I have no problem with treating the weekdays like weekends, always finding excuses to procrastinate (and here I am cramming 100 pages worth of reading for my midterm). I've kept my free time busy, doing things like watching a marathon of The L Word, going to my first roller derby game, hanging out with some sweet and goofy queer upperclassmen and eating at the first American diner I've ever been to (not kidding).
As for the upcoming fall break, I'll be staying in Manhattan at a friend's. She promises to take me to the Big Gay Ice Cream Shop (she sent me this photo) and assures that we will have a great gay time in New York . Cheers.
I was sitting on the plane when the captain announced the final descent into Los Angeles. This is where I live; I'm home for October break. But that was when it finally hit me: this was the longest time I had been outside of the Vassar bubble in the last month and a half. I never realized how far I had been sucked into it until suddenly I found myself sitting at home on the couch with my family, away from all my new friends and away from Vassar.
The Vassar bubble is a phenomena which I believe happens at all small liberal arts schools. It's a great bubble to be stuck in, don't get me wrong, but when you suddenly have to leave and enter the "real world" it feels somewhat like what I imagine postpartum depression to feel like.
It is bittersweet to say the least, being at my real home. It's nice to see my family and to be back in Santa Monica. I missed waking up to the waves breaking over the ocean. I missed my mother's cooking as well as the abundance of good food LA has—the fancy cheeses and desserts so good you could cry (note: this happened the other day while eating salty caramel butterscotch pudding. I just have a lot of feelings, deal with it). Since I've come back, it's like I'm the only one that's changed. My family still has the same trivial drama; my home friends still talk about the same things we talked about in high school. It's totally expected I guess. I've moved onto a different part of life while everyone back in LA has generally stayed the same.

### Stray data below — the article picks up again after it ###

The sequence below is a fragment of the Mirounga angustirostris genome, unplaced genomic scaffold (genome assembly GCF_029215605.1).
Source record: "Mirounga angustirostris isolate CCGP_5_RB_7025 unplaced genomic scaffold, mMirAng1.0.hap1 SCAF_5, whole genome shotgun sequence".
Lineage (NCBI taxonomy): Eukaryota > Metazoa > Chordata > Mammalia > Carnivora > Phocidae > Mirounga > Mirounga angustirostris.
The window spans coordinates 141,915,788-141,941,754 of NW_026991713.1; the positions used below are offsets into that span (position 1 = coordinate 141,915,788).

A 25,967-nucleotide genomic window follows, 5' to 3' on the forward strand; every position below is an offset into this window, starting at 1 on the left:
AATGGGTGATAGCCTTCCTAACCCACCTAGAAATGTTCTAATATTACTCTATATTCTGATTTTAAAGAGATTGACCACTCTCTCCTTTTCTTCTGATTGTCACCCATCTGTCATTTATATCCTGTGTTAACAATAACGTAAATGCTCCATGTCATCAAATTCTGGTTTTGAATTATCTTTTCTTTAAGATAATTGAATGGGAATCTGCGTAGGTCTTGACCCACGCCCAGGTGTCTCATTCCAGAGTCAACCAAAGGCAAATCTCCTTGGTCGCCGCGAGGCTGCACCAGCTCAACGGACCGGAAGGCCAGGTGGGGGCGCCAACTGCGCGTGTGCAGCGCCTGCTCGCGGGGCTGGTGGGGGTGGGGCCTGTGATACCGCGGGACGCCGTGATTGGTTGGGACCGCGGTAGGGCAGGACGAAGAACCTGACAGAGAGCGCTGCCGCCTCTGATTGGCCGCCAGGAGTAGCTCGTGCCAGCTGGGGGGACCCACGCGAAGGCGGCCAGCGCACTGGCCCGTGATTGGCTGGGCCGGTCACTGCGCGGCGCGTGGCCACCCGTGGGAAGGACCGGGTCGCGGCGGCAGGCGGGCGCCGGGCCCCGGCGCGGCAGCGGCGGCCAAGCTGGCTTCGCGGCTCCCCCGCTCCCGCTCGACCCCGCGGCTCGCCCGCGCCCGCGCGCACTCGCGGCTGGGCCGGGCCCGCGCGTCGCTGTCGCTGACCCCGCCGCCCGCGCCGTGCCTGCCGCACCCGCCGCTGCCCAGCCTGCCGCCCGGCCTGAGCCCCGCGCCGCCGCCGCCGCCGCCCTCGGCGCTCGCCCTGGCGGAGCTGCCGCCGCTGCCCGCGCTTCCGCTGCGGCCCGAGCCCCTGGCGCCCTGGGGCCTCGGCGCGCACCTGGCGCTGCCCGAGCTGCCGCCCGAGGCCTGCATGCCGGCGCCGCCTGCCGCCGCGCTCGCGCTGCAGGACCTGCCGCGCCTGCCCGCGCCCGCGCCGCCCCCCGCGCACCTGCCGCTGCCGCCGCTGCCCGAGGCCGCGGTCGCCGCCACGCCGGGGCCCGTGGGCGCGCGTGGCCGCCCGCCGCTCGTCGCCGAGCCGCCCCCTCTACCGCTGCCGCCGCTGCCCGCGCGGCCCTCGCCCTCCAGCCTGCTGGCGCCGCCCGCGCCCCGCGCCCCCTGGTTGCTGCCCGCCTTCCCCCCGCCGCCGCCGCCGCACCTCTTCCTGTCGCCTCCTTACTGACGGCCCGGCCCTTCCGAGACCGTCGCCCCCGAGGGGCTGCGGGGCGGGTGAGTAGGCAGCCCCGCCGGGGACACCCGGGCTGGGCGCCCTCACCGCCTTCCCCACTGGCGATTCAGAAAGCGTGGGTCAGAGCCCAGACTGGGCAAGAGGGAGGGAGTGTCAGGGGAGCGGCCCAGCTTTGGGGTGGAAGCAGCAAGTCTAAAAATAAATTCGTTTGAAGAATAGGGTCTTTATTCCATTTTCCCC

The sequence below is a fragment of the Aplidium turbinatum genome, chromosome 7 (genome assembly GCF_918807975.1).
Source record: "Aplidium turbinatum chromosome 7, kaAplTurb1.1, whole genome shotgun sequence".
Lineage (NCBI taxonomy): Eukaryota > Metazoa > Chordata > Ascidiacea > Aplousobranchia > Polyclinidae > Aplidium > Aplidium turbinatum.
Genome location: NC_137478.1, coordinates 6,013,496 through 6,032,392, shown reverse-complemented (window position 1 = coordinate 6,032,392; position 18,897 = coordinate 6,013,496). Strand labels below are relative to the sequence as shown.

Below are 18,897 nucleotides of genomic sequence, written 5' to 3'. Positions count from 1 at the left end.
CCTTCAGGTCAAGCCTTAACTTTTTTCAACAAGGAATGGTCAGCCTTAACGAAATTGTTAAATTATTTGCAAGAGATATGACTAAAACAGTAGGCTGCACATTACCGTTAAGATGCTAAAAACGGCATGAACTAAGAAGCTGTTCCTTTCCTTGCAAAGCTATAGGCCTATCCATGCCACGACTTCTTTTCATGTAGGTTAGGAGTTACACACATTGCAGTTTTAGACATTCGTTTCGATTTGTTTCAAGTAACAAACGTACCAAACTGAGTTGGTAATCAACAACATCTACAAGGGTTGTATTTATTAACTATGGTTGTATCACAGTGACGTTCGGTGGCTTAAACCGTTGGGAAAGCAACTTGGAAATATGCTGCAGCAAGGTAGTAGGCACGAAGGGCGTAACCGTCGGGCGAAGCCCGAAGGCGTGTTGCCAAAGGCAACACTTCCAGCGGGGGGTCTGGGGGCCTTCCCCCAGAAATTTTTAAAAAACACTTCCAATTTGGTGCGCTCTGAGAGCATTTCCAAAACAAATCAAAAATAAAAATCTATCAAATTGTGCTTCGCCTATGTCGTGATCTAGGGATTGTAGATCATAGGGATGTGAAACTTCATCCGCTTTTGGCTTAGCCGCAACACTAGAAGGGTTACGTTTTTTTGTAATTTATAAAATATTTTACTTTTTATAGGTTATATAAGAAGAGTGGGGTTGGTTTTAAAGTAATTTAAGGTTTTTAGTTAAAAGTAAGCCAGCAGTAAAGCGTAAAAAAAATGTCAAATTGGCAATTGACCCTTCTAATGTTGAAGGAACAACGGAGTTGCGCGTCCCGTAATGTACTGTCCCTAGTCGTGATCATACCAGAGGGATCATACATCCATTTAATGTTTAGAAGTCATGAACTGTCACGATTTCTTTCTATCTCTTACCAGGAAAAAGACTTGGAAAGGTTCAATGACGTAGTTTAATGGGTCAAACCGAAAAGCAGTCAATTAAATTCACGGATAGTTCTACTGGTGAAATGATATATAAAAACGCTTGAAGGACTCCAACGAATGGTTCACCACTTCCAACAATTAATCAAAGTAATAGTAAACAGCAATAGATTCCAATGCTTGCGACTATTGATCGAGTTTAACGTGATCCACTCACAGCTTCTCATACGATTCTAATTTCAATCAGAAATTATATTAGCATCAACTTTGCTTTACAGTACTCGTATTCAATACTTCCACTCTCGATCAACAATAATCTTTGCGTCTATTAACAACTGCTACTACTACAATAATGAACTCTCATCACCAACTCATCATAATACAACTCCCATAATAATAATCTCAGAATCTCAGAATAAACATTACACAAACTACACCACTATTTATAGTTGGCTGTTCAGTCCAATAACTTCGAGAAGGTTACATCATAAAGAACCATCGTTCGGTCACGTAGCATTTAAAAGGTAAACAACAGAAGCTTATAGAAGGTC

While coming home may be a bit of a shock, my life in the bubble has been absolutely fantastic. I've been super active with QCVC (Queer Coalition Vassar College) and was made Freshman Representative along with my other friend. The two of us recently led a discussion on queer relationships. It was very interesting to hear what people had to say and weird at the same time especially since it was apparently my one month anniversary with K and she was in the room with me. One month and things are going well. We went to the Autumn Reception together which was held for LGBTQ students and faculty. There were lots of fancy free hors d'oeuvres (win!) and I got to bust out a Bar Mitzvah casual outfit.